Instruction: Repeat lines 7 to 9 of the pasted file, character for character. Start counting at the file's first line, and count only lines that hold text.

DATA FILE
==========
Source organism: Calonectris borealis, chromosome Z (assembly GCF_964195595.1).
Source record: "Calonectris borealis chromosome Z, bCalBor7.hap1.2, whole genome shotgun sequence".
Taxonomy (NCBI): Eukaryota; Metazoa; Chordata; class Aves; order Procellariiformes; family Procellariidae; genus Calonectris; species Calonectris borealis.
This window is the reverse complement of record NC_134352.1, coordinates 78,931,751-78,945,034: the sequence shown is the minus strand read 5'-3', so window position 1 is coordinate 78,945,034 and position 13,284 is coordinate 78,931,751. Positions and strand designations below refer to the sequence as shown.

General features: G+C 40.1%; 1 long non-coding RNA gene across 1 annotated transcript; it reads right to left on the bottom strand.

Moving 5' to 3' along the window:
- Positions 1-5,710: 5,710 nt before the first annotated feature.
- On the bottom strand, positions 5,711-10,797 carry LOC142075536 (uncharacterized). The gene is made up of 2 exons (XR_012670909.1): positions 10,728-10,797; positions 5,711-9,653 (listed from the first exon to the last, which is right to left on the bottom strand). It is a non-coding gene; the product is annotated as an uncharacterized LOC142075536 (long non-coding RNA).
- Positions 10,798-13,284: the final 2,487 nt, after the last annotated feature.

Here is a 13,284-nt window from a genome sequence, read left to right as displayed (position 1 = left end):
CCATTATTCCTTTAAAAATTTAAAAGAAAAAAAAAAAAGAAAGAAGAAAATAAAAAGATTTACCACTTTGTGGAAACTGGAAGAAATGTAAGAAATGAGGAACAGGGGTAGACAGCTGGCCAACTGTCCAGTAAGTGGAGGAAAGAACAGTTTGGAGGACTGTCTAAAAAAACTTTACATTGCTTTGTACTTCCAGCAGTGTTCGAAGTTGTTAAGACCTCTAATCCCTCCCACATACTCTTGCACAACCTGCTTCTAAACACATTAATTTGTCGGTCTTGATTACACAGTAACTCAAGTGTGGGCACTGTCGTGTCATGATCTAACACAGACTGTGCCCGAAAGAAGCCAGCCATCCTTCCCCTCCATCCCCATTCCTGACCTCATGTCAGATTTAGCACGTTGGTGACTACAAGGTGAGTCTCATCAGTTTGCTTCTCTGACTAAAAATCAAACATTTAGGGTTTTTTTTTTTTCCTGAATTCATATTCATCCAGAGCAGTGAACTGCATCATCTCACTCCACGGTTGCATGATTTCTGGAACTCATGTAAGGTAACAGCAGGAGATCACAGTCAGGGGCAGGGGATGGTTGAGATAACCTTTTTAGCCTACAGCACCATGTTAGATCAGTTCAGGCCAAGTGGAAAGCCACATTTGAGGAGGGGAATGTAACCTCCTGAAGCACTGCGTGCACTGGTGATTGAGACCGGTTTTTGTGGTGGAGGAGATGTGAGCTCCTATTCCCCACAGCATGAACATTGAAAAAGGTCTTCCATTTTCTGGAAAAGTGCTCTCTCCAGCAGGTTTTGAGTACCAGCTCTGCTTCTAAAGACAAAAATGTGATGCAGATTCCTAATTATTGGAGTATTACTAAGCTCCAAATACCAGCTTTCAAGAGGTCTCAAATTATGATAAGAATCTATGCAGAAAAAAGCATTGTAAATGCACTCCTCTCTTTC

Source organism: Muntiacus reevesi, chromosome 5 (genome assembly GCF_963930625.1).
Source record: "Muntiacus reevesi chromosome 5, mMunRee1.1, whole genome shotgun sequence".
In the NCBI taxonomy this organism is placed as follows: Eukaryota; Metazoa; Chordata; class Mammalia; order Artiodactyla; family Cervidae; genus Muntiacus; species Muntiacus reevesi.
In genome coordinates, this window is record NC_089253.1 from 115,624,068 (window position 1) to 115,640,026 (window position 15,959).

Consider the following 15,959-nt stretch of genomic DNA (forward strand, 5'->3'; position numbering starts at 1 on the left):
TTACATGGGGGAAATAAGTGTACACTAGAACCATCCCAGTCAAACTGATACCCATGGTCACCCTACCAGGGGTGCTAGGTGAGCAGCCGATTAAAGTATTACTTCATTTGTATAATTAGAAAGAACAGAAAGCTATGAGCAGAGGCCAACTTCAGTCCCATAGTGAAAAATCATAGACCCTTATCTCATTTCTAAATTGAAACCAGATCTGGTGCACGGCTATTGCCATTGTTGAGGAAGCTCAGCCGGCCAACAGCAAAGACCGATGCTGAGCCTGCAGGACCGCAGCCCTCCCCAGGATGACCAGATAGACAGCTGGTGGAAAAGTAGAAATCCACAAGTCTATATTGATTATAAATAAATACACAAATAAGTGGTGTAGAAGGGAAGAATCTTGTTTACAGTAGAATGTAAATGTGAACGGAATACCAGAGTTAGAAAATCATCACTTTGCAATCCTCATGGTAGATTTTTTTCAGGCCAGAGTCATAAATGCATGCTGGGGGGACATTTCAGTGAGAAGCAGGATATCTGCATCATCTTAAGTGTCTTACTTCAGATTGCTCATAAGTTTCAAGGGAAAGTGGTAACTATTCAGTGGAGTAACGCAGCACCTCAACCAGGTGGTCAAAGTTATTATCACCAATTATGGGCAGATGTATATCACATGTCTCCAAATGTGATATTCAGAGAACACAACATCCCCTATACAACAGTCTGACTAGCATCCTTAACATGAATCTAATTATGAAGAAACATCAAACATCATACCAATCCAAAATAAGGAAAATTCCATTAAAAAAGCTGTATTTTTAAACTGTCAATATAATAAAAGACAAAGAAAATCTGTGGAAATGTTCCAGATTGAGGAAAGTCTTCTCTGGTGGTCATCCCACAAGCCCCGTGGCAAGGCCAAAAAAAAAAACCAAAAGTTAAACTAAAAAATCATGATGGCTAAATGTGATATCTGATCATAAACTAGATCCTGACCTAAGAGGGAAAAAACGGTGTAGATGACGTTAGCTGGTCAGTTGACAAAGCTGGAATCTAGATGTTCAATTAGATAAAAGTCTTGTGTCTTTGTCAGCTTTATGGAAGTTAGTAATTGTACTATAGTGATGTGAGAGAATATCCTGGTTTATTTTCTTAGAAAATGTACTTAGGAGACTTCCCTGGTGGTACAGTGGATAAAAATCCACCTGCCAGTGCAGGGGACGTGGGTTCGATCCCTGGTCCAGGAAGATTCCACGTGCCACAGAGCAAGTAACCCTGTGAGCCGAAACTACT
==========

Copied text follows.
- Positions 1-5,710: 5,710 nt before the first annotated feature.
- On the bottom strand, positions 5,711-10,797 carry LOC142075536 (uncharacterized). The gene is made up of 2 exons (XR_012670909.1): positions 10,728-10,797; positions 5,711-9,653 (listed from the first exon to the last, which is right to left on the bottom strand). It is a non-coding gene; the product is annotated as an uncharacterized LOC142075536 (long non-coding RNA).
- Positions 10,798-13,284: the final 2,487 nt, after the last annotated feature.